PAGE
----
Attention all you brothers and sisters out there.
Chances are you’ve been swayed to consider birth order as the be-all and end-all influence on your personality. You know, if you’re the oldest sibling, you are super responsible, more conservative. If you’re the middle child, you like to please. If you’re the baby, you’re spoiled, sociable.
Surprise! The findings of a study conducted by the University of Illinois at Urbana-Champaign and published in 2015 confirmed that, yes, there are indeed differences in personality and IQ associated with birth order, but that the differences are so small as to have no practical impact.
“You wouldn’t notice these differences by talking to a firstborn and a later-born who are the same age,” said Rodica Damian, lead author of the study, an assistant professor of social psychology at the University of Houston.
A slew of books have perpetuated the so-called birth-order effect. When I wrote The Sibling Connection, the experts I interviewed and the majority of studies I reviewed, debunked the birth order myth. Yes, it counts for something, but there are a host of other factors that help shape siblings and the adults they become: gender, growing up with all boys or all girls, age spacing, family pattern over generations, parents’ attitudes, societal expectations.
Taken alone, birth order is is no more predictive than your astrological sign.
The Illinois study examined data on 377,000 US high school students. The data was detailed enough to allow researchers to control for factors such as number of siblings, socioeconomic status, family structure, age, and gender, which some researchers believe may have skewed the results of past studies.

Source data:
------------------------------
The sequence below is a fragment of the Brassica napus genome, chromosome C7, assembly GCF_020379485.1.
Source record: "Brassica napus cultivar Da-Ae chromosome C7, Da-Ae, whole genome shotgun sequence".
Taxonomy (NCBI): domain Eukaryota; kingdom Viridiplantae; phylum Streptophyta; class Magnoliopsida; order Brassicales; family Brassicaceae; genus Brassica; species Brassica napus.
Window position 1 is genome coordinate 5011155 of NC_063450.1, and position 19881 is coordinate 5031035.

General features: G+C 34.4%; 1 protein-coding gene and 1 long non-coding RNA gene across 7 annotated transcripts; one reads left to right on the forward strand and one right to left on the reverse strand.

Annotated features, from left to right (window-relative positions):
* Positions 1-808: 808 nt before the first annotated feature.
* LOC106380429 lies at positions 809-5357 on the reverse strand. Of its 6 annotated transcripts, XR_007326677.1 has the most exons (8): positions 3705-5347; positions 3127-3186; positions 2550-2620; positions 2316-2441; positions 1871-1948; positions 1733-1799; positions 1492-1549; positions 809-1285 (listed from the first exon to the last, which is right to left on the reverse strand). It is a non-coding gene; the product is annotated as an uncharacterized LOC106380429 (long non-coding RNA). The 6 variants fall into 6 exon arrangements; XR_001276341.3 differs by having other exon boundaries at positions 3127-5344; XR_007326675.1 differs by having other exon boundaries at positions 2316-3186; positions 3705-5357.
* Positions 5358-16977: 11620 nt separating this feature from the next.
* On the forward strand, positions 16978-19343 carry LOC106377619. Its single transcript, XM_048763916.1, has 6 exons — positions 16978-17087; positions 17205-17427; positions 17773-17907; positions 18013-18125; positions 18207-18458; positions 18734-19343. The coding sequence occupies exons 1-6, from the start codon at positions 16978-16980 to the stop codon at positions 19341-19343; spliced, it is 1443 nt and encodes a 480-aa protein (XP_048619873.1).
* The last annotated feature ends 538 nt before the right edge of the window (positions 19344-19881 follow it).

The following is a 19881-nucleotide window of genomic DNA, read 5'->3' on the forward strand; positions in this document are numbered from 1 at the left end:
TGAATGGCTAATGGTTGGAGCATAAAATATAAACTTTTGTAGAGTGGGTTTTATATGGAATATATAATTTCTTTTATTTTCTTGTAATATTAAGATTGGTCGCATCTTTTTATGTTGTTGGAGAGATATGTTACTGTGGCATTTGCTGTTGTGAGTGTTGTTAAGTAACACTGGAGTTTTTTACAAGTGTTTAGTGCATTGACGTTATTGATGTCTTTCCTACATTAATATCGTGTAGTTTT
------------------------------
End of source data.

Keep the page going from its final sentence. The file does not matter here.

As reported in her Boston Globe article, “Does Birth Order Affect Your Personality?,” Ami Albernaz writes:
Among the slight personality differences the researchers found, firstborn children were more conscientious and agreeable, and less sociable and neurotic, than later-born kids. Yet though these differences were statistically significant, they were so small as to be meaningless, the researchers wrote. Firstborns also had slightly higher IQs, but this difference — about one point — was also not enough to be perceptible.
Debunking the birth order myth will not be easy. The concept has dominated discussions about siblings since 1961 When Walter Toman got the theory off and running in his book, Family Constellations: Its Effects on Personality and Social Behavior. (Toman also has portraits of the male only and female only child.)
You can do your part to set the record straight: When someone asks, “Are you the oldest, middle child or oldest?,” suggest that, sure, they can make some assumptions, but that chances are good that you are so much more.